The GOP’s Alarming Opposition to Raising the Debt Ceiling
Economic Policy Brief #52 | By: Caroline Howard | February 7, 2023
Header photo taken from: Bill Clark / CQ Roll Call
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Photo taken from: CNN
The United States is currently heading toward the path of a debt default, for the first time in the nation’s history. This could have catastrophic effects not only on the American economy but on the entire world economic order. The country already went past its debt ceiling in January, going over the 31.4 trillion dollar limit it set for itself in December 2021. On the 19th of January, when it was official that the debt limit had been passed, Treasury Secretary Janet Yellen announced that she was taking “extraordinary measures” in order to keep the United States current on all of its obligations. These measures mainly include stopping investments in different investment funds for government employees. She said that after a debt ceiling agreement is passed and signed, they will resume the investments as usual.
Speaker McCarthy had a meeting with President Biden to discuss the debt ceiling last Wednesday, and came out of the meeting hopeful, saying “I think that at the end of the day, we can find common ground.” The Washington Post reported on the fifth of February that members of the GOP caucus have pushed forward seven ideas that they want in a potential debt ceiling deal. One idea that is being floated, is massive cuts to domestic discretionary spending. The proposal would set discretionary spending at what the government spent during the 2022 fiscal year.
Most government programs, except for military spending or veterans benefits, would get a potential 20% cut. This would mean less funding for programs like Pell Grants, and energy assistance for impoverished Americans. Other ideas include cutting spending on Medicare and Social Security. However, this is not a very popular option, and McCarthy even assured reporters after the meeting that cutting spending to Social Security or Medicare is off the table.
Other ideas include undoing Biden’s funding of the IRS, which would cut about 80 billion dollars from federal spending over the next ten years while eliminating the estimated 204 billion dollar increase in government revenue over the same period of time. Or, as some Republicans are saying, we could just default on the debt entirely. Representative Andy Biggs tweeted on the 17th of January that ”We cannot raise the debt ceiling. Democrats have carelessly spent our taxpayer money and devalued our currency. They’ve made their bed, so they must lie in it.”.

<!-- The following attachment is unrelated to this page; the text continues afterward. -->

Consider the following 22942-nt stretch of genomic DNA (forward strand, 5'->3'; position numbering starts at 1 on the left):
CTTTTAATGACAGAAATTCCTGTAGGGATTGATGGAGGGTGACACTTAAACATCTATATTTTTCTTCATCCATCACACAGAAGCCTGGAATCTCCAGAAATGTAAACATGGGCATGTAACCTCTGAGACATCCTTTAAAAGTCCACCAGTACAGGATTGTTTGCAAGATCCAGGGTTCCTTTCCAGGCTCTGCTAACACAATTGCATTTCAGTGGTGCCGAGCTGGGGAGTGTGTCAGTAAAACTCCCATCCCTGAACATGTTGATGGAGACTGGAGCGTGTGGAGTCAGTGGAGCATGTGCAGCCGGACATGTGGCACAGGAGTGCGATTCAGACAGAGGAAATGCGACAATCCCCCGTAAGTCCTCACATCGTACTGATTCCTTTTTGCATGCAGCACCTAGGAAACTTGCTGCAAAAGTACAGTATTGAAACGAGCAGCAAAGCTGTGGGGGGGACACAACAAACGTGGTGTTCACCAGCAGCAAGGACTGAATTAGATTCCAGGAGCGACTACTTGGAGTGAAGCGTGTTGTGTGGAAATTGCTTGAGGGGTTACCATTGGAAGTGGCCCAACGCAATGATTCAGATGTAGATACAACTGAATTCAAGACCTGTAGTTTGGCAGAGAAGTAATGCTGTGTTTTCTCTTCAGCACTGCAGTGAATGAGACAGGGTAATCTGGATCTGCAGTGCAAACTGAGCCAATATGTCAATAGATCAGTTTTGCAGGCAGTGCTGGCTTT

All of these options definitely have major downsides for the most impoverished among us. Taking massive spending cuts to vitally needed programs that will result in too many unneeded deaths will only cause harm to this country. Republicans are tied to the military-industrial complex, and will never cut a dime to the part military spending, which is scheduled to reach over 800 billion dollars this fiscal year.
This massive amount of spending always increases with little to no debate as to why we need to continually funnel money into weapons contractors every year.
However, when a person is impoverished and just needs a little bit of help to get by for that month, every penny that’s spent is scrutinized. Going back on IRS funding will only help the rich benefactors that donate to the GOP, and drive the US into even more debt, because the IRS will lose the ability to track down money owed by high income tax-payers.
The U.S. defaulting on its debt would be one of the most disastrous outcomes of this whole situation. Our credit rating will be downgraded again, and investment in our economy will shrink.
Chart taken from: Reuters
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If the U.S. can’t get its act together and actually solve this crisis, the consequences for everyone involved will be severe, maybe even with the dollar losing its standing as the world standard for economic trade.
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Congressional Budget Office: https://www.cbo.gov | Since 1975, CBO has produced independent analyses of budgetary and economic issues to support the Congressional budget process. Each year, the agency’s economists and budget analysts produce dozens of reports and hundreds of cost estimates for proposed legislation.
Center on Budget and Policy Priorities: https://www.cbpp.org | We are a nonpartisan research and policy institute that advances federal and state policies to help build a nation where everyone — regardless of income, race, ethnicity, sexual orientation, gender identity, ZIP code, immigration status, or disability status — has the resources they need to thrive and share in the nation’s prosperity.
Economic Policy Institute: https://www.epi.org | The Economic Policy Institute (EPI) is a nonprofit, nonpartisan think tank created in 1986 to include the needs of low- and middle-income workers in economic policy discussions. EPI believes every working person deserves a good job with fair pay, affordable health care, and retirement security.